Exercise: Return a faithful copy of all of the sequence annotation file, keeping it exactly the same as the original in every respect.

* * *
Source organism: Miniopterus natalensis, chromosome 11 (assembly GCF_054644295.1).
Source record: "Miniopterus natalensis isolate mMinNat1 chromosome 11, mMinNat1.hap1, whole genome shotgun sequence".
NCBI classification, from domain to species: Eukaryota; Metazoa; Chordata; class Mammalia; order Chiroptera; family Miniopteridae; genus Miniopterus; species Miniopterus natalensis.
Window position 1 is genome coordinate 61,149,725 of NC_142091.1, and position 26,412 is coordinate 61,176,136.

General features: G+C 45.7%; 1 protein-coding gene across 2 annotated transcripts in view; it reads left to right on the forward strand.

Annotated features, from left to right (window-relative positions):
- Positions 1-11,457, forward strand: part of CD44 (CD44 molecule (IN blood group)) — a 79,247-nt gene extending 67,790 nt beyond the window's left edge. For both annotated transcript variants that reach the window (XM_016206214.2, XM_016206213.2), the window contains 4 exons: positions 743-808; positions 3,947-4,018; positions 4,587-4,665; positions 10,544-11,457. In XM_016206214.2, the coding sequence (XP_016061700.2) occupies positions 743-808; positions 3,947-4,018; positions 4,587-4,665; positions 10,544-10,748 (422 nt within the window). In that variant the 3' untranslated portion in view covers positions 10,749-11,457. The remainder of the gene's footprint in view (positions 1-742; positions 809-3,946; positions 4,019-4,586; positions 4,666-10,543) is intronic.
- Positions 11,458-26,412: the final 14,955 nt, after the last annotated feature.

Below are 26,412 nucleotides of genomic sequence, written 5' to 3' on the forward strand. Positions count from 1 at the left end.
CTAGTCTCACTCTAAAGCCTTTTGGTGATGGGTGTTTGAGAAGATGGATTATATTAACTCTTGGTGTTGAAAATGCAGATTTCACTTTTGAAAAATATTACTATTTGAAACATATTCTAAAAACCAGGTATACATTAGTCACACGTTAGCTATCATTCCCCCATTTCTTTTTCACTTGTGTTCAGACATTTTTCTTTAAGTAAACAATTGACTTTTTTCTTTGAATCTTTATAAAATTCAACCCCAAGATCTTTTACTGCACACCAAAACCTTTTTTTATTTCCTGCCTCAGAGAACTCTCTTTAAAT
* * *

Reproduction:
Source organism: Miniopterus natalensis, chromosome 11 (assembly GCF_054644295.1).
Source record: "Miniopterus natalensis isolate mMinNat1 chromosome 11, mMinNat1.hap1, whole genome shotgun sequence".
NCBI classification, from domain to species: Eukaryota; Metazoa; Chordata; class Mammalia; order Chiroptera; family Miniopteridae; genus Miniopterus; species Miniopterus natalensis.
Window position 1 is genome coordinate 61,149,725 of NC_142091.1, and position 26,412 is coordinate 61,176,136.

General features: G+C 45.7%; 1 protein-coding gene across 2 annotated transcripts in view; it reads left to right on the forward strand.

Annotated features, from left to right (window-relative positions):
- Positions 1-11,457, forward strand: part of CD44 (CD44 molecule (IN blood group)) — a 79,247-nt gene extending 67,790 nt beyond the window's left edge. For both annotated transcript variants that reach the window (XM_016206214.2, XM_016206213.2), the window contains 4 exons: positions 743-808; positions 3,947-4,018; positions 4,587-4,665; positions 10,544-11,457. In XM_016206214.2, the coding sequence (XP_016061700.2) occupies positions 743-808; positions 3,947-4,018; positions 4,587-4,665; positions 10,544-10,748 (422 nt within the window). In that variant the 3' untranslated portion in view covers positions 10,749-11,457. The remainder of the gene's footprint in view (positions 1-742; positions 809-3,946; positions 4,019-4,586; positions 4,666-10,543) is intronic.
- Positions 11,458-26,412: the final 14,955 nt, after the last annotated feature.

Below are 26,412 nucleotides of genomic sequence, written 5' to 3' on the forward strand. Positions count from 1 at the left end.
CTAGTCTCACTCTAAAGCCTTTTGGTGATGGGTGTTTGAGAAGATGGATTATATTAACTCTTGGTGTTGAAAATGCAGATTTCACTTTTGAAAAATATTACTATTTGAAACATATTCTAAAAACCAGGTATACATTAGTCACACGTTAGCTATCATTCCCCCATTTCTTTTTCACTTGTGTTCAGACATTTTTCTTTAAGTAAACAATTGACTTTTTTCTTTGAATCTTTATAAAATTCAACCCCAAGATCTTTTACTGCACACCAAAACCTTTTTTTATTTCCTGCCTCAGAGAACTCTCTTTAAAT